Jans Teams Up With The Salt Lake Climbers Alliance

Jans Teaming Up With The Salt Lake Climbers Alliance
By Julia Geisler

A little over a decade ago, I landed in Park City with my snowboard and my big red suitcase. I was coming straight off the travel bus. Having hiked the Appalachian Trail, traveled through South America and lived in Japan for the previous year, I was planning to stay in Park City just for a winter to be a ski bum and then hit the road again. That’s until I wandered into White Pine Touring and saw they had a rock climbing program. I had never climbed before, but thought that guiding rock climbing sounded like a fun summer job, so I asked for an application. That moment is when I met Charlie Sturgis, the former owner of White Pine Touring. Charlie, with his uber-friendly smile, took one look at me and said, “You’re hired! We need more women.”

From that point on Charlie became my climbing mentor. He taught me how to climb and guide climbing tours. Fast forward to a few years ago. Charlie and I were in IME, a local climbing shop in Salt Lake City. One of the guys who works there, Shingo, told Charlie that the Salt Lake Climbers Alliance (SLCA) was looking for an Executive Director. Charlie reminded Shingo that he already ran Mountain Trails Foundation, but suggested that I apply for the SLCA position instead. I had no idea what SLCA was, nor did I know the first thing about running a non-profit. Charlie assured me that he would show me the ropes. I knew that if that was anything like him showing me how to rock climb, I was in for an adventure.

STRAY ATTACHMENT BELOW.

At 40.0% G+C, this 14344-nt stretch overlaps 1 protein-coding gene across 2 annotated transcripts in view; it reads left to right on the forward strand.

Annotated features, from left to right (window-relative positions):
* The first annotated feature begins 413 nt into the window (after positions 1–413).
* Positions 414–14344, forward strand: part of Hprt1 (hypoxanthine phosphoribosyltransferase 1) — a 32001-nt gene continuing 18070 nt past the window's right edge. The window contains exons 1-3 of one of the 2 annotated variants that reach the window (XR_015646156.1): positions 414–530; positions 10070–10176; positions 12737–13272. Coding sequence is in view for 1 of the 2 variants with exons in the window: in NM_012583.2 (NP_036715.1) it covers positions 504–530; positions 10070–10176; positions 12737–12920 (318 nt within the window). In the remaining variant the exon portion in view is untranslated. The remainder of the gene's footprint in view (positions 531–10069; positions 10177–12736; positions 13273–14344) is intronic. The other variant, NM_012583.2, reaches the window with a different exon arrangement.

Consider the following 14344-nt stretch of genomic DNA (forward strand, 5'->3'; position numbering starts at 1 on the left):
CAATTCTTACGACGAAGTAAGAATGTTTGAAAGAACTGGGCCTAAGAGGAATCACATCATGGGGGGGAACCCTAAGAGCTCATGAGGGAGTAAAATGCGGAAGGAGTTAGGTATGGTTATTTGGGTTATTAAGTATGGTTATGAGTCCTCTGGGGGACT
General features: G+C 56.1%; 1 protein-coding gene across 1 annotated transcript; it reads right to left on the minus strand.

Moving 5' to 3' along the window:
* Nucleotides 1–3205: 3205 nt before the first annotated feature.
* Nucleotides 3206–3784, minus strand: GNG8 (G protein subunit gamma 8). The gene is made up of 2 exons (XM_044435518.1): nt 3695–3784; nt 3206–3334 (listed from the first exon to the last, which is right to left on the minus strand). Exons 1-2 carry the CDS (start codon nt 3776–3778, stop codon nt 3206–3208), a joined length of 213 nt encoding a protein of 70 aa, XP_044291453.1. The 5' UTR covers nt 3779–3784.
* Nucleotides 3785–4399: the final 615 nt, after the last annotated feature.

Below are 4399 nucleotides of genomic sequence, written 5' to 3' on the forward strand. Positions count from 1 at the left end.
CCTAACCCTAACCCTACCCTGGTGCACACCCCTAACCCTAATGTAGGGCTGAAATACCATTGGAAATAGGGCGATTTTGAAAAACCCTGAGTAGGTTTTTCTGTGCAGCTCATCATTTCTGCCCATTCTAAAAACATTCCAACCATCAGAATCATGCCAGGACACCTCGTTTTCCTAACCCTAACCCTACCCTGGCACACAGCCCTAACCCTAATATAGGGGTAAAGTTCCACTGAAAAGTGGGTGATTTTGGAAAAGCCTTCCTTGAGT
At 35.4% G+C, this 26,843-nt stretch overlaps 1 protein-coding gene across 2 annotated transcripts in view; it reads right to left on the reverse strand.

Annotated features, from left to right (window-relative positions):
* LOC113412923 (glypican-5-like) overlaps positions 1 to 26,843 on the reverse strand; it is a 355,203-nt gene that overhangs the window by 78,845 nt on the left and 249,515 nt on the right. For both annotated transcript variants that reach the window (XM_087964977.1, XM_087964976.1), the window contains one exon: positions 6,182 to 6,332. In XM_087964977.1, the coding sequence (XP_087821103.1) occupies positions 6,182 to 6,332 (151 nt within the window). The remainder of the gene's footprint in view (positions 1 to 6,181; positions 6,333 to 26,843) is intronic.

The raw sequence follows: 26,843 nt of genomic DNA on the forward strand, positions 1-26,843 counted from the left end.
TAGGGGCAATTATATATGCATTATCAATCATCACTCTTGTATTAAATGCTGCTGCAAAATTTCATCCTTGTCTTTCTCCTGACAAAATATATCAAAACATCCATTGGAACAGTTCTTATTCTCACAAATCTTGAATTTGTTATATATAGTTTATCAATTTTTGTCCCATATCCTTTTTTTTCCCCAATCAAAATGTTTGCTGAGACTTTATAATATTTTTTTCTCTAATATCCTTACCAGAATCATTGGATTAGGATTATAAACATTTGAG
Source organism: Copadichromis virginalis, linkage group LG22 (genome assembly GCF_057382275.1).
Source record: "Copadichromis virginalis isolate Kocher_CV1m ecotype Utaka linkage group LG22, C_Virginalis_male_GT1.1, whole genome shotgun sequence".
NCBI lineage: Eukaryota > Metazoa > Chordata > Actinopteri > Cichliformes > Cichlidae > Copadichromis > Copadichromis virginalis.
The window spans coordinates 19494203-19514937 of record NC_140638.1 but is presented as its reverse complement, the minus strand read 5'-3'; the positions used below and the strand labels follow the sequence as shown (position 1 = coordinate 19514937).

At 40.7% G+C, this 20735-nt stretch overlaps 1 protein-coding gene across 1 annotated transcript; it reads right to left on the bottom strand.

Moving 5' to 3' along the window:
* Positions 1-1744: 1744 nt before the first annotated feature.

Five years later, I can honestly say that my climbing experience has been enriched through my advocacy work with the Salt Lake Climbers Alliance. Prior to becoming the Executive Director, I had no idea what “advocacy work” even meant. Now I know that it’s not just about the rock and sending the route. It’s about having a deeper connection to the places I love to climb through stewardship and a greater understanding of what goes into keeping access open to public and private lands for outdoor recreation. It’s about being a part of a greater community of outdoor enthusiasts. It’s about policy and laws that try to balance use on public land. It’s about connecting the outdoor industry and local businesses with the places they depend on to sell their climbing gear and guided experiences.

READ THE REST OF THE ARTICLE HERE at JANS.COM BLOG.

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